For aid-givers to North Korea, the overriding concern is keeping North Koreans from starvation regardless of sanctions.
"We take the news that the internal situation is deteriorating very seriously," says Kay Seok, North Korean researcher for Human Rights Watch. "The right of food is one of the most fundamental human rights. If you die of hunger, what is the point of talking about freedom?"
But others wonder about the degree to which food aid is alleviating suffering.
"Reports show the malnutrition rate did not improve very much" as a result of food donations, says Joanna Hosaniak, senior officer with the Citizens Alliance for North Korean Human Rights, which aids North Korean refugees.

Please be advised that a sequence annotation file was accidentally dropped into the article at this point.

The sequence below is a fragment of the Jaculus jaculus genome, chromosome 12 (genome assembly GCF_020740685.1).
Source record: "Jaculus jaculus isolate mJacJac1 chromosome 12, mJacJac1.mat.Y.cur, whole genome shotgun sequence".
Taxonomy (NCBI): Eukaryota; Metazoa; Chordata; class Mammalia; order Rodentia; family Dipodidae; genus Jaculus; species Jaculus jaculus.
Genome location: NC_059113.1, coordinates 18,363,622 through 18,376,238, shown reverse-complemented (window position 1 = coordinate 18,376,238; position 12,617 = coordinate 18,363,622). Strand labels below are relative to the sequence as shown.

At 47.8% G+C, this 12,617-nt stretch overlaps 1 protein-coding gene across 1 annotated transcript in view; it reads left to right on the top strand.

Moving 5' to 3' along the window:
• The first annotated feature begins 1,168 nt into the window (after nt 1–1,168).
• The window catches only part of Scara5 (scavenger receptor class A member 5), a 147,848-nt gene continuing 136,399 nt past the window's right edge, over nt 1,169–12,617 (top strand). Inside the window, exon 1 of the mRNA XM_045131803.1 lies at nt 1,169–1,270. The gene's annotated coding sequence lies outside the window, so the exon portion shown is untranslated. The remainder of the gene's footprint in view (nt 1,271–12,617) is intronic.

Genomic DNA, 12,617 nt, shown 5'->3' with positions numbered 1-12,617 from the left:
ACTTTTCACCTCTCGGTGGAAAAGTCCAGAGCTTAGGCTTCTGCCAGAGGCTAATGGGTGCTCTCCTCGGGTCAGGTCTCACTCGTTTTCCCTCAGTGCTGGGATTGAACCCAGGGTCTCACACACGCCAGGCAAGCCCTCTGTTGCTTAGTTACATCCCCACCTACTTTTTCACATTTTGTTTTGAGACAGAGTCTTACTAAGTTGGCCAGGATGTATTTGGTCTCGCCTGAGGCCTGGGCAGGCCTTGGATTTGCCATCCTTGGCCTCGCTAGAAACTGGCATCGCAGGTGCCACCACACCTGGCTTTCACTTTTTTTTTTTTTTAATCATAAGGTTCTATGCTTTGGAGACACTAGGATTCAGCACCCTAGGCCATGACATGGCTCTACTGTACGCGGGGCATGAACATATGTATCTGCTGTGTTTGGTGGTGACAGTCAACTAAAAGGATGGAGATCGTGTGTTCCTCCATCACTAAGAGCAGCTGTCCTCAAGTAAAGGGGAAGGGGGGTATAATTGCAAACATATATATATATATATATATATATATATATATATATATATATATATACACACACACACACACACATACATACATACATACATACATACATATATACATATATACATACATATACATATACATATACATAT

"Refugees from the northern part of North Korea say they didn't receive humanitarian assistance, or it was diverted after the monitoring group was gone," she adds.
The only solution, she says, is for North Korea to "divert resources from developing nuclear weapons to feeding its people."
Erica Kang at Good Friends, a South Korean group that analyzes North Korean issues and advises on policies, summarizes the aid conundrum.
"Everyone wonders if they should go on with humanitarian aid," she says. "It's pretty much the ordinary people who suffer the most. This is a winter coming. Thousands of North Koreans are suffering the consequences of problems they didn't make."
[Excerpt of an article by Donald Kirk, The Christian Science Monitor]